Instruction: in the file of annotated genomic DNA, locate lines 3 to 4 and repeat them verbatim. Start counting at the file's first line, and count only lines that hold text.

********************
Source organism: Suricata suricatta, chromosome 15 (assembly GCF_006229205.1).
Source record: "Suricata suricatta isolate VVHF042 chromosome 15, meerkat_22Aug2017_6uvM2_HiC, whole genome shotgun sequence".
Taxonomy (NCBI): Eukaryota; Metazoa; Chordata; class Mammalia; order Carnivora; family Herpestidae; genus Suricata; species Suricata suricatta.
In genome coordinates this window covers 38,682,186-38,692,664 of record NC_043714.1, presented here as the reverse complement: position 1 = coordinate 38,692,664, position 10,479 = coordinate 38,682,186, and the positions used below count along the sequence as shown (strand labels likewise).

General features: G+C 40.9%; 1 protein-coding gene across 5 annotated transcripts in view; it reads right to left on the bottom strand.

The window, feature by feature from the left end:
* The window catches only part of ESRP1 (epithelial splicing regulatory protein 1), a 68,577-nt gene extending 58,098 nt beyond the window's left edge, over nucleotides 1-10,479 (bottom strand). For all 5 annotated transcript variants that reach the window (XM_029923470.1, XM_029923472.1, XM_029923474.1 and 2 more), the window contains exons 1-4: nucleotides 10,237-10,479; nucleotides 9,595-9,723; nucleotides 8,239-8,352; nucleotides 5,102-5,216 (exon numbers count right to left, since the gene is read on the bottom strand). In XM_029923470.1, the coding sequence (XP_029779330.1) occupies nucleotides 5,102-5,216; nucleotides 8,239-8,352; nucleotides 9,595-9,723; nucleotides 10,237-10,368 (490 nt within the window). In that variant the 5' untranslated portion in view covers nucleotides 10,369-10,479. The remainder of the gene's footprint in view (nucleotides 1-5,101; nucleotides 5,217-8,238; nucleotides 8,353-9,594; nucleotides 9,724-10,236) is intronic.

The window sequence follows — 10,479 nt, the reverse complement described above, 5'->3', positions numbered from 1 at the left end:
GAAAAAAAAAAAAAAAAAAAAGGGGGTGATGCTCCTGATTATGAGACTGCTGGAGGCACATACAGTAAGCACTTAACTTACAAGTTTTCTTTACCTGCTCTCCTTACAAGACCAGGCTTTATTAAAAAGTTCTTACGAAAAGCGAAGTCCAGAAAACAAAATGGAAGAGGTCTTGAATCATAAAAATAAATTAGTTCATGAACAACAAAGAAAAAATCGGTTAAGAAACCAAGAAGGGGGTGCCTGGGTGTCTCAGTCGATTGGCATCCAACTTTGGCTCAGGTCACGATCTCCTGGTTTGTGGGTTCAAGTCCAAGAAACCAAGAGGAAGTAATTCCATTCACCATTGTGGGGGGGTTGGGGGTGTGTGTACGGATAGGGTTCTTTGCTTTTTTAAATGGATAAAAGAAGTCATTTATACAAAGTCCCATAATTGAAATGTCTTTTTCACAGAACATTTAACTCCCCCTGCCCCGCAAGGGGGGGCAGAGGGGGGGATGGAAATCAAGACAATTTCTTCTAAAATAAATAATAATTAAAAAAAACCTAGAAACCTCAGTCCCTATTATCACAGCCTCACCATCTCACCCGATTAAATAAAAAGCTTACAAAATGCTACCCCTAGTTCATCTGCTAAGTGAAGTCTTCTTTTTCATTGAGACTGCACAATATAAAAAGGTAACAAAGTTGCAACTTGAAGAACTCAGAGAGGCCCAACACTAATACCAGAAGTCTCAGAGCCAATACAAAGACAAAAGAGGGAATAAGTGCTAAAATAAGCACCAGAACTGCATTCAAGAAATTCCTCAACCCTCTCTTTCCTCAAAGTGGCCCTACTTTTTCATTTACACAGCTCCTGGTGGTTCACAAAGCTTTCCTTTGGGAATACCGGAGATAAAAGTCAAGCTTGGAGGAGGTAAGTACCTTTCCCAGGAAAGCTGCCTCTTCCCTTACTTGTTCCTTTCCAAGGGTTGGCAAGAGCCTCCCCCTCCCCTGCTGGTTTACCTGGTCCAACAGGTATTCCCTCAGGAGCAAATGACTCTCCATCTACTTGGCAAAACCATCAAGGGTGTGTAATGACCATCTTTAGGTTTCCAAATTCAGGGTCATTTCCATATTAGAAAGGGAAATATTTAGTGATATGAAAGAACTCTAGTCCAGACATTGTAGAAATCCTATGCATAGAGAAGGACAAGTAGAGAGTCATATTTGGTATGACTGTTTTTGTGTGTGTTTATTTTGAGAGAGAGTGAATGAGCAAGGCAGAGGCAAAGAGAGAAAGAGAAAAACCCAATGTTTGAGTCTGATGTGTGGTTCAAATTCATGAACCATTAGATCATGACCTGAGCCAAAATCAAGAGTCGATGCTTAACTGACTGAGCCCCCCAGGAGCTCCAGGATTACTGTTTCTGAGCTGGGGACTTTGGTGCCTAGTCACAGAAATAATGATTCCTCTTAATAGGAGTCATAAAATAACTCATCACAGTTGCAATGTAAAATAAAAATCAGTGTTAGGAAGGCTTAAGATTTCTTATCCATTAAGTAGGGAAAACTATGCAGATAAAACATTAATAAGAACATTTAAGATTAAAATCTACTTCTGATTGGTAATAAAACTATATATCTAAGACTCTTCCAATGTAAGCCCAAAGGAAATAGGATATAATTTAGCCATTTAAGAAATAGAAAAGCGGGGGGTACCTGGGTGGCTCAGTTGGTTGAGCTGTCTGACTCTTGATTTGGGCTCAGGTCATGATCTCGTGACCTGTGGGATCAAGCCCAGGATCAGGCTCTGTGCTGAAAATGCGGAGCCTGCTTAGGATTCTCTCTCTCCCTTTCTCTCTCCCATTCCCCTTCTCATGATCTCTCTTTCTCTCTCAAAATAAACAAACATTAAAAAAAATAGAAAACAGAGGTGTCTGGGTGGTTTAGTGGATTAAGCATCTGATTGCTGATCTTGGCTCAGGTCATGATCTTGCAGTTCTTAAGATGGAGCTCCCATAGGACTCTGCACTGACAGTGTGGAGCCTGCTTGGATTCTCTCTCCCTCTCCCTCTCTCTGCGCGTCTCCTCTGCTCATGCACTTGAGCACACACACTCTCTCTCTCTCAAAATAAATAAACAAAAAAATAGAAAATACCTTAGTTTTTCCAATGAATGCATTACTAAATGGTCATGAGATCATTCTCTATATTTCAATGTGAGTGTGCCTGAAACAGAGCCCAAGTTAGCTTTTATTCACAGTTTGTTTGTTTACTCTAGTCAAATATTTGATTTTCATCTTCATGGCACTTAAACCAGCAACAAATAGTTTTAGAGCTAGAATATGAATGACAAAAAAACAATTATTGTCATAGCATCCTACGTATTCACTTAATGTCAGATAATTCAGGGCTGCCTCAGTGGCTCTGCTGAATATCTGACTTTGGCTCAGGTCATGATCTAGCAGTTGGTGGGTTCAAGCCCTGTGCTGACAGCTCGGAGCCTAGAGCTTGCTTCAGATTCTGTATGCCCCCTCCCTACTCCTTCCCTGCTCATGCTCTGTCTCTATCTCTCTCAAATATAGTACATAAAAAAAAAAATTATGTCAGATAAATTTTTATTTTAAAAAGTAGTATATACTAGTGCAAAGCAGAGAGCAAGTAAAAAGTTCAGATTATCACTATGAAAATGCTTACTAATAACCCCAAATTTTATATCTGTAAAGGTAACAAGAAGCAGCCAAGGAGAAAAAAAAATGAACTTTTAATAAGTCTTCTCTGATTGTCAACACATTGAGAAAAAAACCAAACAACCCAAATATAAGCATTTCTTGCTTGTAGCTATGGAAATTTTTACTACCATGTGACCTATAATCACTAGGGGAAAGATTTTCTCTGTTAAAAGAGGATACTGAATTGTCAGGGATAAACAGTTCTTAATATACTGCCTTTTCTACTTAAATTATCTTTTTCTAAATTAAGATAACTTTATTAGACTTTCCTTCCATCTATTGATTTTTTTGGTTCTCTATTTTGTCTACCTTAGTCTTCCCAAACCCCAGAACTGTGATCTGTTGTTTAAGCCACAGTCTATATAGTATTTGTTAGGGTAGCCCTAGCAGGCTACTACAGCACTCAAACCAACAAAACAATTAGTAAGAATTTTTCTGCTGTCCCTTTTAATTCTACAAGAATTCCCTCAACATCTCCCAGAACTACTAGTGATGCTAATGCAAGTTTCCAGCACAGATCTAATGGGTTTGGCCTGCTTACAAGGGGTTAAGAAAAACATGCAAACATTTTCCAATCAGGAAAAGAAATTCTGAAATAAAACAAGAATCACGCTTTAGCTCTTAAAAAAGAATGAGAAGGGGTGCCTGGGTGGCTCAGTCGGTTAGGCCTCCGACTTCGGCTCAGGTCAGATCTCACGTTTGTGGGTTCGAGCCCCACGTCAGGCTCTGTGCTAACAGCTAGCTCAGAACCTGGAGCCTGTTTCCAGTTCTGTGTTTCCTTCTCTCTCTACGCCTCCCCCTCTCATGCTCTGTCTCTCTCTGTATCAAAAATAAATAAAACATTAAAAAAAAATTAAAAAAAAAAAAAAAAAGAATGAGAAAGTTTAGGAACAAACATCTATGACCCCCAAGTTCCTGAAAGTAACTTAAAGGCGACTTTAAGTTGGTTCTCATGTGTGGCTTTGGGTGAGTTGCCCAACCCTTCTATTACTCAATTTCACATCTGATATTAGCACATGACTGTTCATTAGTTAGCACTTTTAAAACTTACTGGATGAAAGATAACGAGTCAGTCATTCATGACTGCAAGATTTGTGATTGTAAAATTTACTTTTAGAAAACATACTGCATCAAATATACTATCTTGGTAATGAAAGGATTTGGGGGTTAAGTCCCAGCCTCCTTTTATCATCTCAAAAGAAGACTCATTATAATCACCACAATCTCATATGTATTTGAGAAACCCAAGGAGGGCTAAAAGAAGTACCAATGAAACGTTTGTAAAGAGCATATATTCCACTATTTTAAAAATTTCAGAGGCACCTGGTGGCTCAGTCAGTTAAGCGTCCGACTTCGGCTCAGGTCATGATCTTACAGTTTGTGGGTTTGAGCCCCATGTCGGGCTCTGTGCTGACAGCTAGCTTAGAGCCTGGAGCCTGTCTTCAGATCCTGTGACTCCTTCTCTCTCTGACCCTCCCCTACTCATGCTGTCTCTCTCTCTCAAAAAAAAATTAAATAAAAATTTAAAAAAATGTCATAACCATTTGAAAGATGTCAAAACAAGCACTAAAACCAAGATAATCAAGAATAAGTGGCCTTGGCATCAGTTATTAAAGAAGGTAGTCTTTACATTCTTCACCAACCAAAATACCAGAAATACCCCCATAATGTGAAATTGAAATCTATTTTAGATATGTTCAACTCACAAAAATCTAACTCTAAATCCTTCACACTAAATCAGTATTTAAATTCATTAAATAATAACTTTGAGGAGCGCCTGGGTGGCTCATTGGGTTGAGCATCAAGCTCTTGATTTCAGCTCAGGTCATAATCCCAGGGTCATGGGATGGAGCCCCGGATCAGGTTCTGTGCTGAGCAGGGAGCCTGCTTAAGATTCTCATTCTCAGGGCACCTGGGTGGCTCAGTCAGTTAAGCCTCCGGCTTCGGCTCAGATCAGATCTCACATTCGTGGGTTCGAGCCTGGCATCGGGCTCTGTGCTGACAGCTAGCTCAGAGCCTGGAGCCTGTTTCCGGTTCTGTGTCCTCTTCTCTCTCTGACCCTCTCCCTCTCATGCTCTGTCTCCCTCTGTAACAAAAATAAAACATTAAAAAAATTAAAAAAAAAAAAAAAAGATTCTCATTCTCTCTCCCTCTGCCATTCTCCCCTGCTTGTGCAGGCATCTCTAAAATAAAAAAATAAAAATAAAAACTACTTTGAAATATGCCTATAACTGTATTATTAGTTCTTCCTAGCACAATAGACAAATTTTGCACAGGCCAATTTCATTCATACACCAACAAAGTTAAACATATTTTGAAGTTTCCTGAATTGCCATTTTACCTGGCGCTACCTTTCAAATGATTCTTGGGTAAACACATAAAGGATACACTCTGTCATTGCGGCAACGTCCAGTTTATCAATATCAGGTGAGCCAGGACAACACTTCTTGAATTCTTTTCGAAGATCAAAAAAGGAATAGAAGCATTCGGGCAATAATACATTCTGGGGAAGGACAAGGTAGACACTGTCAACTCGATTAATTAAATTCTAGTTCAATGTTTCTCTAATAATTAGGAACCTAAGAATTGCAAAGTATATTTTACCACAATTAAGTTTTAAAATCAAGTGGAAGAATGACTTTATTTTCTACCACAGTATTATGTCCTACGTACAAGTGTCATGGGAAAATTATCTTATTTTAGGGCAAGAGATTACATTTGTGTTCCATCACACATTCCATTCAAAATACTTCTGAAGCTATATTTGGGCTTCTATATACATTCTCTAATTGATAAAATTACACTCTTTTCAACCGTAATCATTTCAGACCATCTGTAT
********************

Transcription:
Taxonomy (NCBI): Eukaryota; Metazoa; Chordata; class Mammalia; order Carnivora; family Herpestidae; genus Suricata; species Suricata suricatta.
In genome coordinates this window covers 38,682,186-38,692,664 of record NC_043714.1, presented here as the reverse complement: position 1 = coordinate 38,692,664, position 10,479 = coordinate 38,682,186, and the positions used below count along the sequence as shown (strand labels likewise).